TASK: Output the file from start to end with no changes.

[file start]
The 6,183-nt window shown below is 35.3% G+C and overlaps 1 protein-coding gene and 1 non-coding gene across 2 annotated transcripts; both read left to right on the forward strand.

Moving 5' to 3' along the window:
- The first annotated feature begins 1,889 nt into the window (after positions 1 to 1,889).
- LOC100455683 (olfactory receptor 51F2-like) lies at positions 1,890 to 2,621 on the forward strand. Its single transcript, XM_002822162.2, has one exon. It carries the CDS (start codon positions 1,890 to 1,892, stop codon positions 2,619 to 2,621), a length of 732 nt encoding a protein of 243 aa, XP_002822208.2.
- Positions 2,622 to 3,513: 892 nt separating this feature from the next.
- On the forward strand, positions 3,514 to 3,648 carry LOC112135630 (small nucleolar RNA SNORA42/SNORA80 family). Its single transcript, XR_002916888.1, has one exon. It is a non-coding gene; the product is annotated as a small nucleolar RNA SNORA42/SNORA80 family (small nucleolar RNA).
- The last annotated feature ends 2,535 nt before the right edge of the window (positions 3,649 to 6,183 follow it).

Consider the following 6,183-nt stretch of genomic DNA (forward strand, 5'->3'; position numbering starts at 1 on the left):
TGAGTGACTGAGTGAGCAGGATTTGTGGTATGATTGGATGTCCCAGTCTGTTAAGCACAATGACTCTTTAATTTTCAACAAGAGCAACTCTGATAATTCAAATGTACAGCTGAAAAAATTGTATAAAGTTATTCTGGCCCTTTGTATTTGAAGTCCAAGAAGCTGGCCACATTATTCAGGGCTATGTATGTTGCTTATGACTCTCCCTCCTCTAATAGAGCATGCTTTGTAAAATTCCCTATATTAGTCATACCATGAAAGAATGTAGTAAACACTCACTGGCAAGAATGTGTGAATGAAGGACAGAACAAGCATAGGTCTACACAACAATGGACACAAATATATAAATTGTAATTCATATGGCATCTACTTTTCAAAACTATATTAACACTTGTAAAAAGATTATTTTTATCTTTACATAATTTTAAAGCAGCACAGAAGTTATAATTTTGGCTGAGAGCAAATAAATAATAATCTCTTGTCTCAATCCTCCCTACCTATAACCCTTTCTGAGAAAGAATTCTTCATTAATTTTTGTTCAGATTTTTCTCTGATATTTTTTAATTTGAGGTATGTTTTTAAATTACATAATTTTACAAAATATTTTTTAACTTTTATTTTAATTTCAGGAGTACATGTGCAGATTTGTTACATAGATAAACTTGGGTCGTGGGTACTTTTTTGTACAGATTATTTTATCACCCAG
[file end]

The 6,183-nt window shown below is 35.3% G+C and overlaps 1 protein-coding gene and 1 non-coding gene across 2 annotated transcripts; both read left to right on the forward strand.

Moving 5' to 3' along the window:
- The first annotated feature begins 1,889 nt into the window (after positions 1 to 1,889).
- LOC100455683 (olfactory receptor 51F2-like) lies at positions 1,890 to 2,621 on the forward strand. Its single transcript, XM_002822162.2, has one exon. It carries the CDS (start codon positions 1,890 to 1,892, stop codon positions 2,619 to 2,621), a length of 732 nt encoding a protein of 243 aa, XP_002822208.2.
- Positions 2,622 to 3,513: 892 nt separating this feature from the next.
- On the forward strand, positions 3,514 to 3,648 carry LOC112135630 (small nucleolar RNA SNORA42/SNORA80 family). Its single transcript, XR_002916888.1, has one exon. It is a non-coding gene; the product is annotated as a small nucleolar RNA SNORA42/SNORA80 family (small nucleolar RNA).
- The last annotated feature ends 2,535 nt before the right edge of the window (positions 3,649 to 6,183 follow it).

Consider the following 6,183-nt stretch of genomic DNA (forward strand, 5'->3'; position numbering starts at 1 on the left):
TGAGTGACTGAGTGAGCAGGATTTGTGGTATGATTGGATGTCCCAGTCTGTTAAGCACAATGACTCTTTAATTTTCAACAAGAGCAACTCTGATAATTCAAATGTACAGCTGAAAAAATTGTATAAAGTTATTCTGGCCCTTTGTATTTGAAGTCCAAGAAGCTGGCCACATTATTCAGGGCTATGTATGTTGCTTATGACTCTCCCTCCTCTAATAGAGCATGCTTTGTAAAATTCCCTATATTAGTCATACCATGAAAGAATGTAGTAAACACTCACTGGCAAGAATGTGTGAATGAAGGACAGAACAAGCATAGGTCTACACAACAATGGACACAAATATATAAATTGTAATTCATATGGCATCTACTTTTCAAAACTATATTAACACTTGTAAAAAGATTATTTTTATCTTTACATAATTTTAAAGCAGCACAGAAGTTATAATTTTGGCTGAGAGCAAATAAATAATAATCTCTTGTCTCAATCCTCCCTACCTATAACCCTTTCTGAGAAAGAATTCTTCATTAATTTTTGTTCAGATTTTTCTCTGATATTTTTTAATTTGAGGTATGTTTTTAAATTACATAATTTTACAAAATATTTTTTAACTTTTATTTTAATTTCAGGAGTACATGTGCAGATTTGTTACATAGATAAACTTGGGTCGTGGGTACTTTTTTGTACAGATTATTTTATCACCCAG